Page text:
Throughout its roller-coaster history, Argentina has counted on one constant: tango.
por Suan Pineda
Buenos Aires ~ His rancid odor, of midnight smoke soaked in days-old liquor, broods around me. Somehow, intense smells at either end of the spectrum incite the same reaction. Heavy cologne. Sewer water. It’s the same. The man dangles a bottle in his trembling, muddy hands, and tumbles toward me. And his beard — his beard is the bearer of many wandering nights, like this one. I prepare to sidestep him as he approaches me, but the zigzagging couples shish-shinging their feet on an improvised dance floor detour his path.
EDITORS’ NOTE: This essay was written in 2008. Since then, Argentina’s economy has shown signs of improvement amid news of the death of Néstor Kirchner, the president that ushered the nation out of the crisis, and the ascension of his wife, Cristina Fernández, to the presidency. However, in 2012, 10 years after Argentina’s economy imploded, the country is once again facing uncertainty. Projections show economic growth would stall and some experts are even suggesting the country is entering a recession. A decade after its worst economic meltdown, and four years after the writing of this essay, a prophecy, “Every 10 years there’s a crisis,” uttered by those interviewed for this story seems to be materializing again. A version of this essay was published in the June 2008 issue of In The Fray magazine.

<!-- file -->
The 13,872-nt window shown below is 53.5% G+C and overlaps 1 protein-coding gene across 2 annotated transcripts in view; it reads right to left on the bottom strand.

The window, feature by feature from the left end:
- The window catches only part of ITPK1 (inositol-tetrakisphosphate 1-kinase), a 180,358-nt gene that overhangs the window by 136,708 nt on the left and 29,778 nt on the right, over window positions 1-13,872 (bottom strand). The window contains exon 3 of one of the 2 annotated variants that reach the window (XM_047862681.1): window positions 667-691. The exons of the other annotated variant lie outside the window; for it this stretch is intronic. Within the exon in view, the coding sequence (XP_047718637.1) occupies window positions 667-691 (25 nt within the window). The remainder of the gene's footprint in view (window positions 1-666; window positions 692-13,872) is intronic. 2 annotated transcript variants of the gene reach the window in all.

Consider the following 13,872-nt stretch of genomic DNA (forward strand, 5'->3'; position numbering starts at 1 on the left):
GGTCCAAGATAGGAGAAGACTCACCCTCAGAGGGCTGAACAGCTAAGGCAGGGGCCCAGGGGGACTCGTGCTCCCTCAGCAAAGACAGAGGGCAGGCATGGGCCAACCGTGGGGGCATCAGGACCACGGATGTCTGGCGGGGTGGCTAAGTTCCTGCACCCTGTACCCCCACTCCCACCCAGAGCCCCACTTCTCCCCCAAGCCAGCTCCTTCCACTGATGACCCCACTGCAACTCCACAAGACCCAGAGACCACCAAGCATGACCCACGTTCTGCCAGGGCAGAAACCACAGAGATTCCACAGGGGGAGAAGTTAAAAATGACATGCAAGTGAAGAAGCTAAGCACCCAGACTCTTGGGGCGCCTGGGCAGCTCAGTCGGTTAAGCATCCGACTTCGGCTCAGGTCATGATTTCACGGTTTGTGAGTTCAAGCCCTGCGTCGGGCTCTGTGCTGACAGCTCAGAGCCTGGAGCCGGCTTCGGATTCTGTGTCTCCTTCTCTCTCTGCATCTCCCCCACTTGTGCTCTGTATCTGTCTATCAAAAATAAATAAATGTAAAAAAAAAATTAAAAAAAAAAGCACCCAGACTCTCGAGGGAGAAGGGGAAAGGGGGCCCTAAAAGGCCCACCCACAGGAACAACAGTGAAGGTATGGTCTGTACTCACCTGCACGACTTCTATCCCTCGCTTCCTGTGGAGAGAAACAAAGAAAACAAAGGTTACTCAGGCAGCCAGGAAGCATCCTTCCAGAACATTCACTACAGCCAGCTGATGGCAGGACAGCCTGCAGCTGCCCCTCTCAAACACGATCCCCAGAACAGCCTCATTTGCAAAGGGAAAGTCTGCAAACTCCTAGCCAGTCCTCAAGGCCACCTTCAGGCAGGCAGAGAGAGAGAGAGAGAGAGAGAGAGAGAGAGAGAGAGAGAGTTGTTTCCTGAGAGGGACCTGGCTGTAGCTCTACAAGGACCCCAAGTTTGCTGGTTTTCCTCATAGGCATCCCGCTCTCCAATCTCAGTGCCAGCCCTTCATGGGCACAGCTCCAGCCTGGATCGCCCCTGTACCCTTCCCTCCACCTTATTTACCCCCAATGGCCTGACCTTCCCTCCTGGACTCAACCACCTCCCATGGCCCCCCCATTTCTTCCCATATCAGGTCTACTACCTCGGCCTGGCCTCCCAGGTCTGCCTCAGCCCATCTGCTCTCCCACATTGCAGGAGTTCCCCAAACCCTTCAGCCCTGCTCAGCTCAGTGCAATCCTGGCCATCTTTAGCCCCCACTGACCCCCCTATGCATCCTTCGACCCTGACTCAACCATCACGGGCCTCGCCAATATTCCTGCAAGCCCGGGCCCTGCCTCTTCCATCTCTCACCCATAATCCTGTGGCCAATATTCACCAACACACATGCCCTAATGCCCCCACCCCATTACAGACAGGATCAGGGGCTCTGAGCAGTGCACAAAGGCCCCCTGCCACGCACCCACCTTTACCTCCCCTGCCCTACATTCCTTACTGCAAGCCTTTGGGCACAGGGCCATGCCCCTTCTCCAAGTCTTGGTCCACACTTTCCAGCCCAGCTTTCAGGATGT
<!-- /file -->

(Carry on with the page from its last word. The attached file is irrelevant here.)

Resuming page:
“El tango te llama,” he growls as the swarm of tightly embracing dancers swallows him. The tango calls you. This tango, in Plaza Dorrego in San Telmo, Buenos Aires, nestled under the sweet daze of dim lights, is carried on the bandoneón’s cry through the whistling tree leaves, transpiring in the streets where Argentina recovers seven years after its gravest economic crisis.
Maybe it’s the fetor. Maybe it’s a drunkard’s aphorism. Maybe it’s the distorted lament pouring out of an old record player or the newness of my milonga journey’s first stop, but here under the muted Buenos Aires sky, I feel close to the heart of tango, which perhaps beats more intensely after a testing ordeal. This tango is mortal, with flesh and sweat and stench, too human for the imagination — at least for my glamorous fantasy.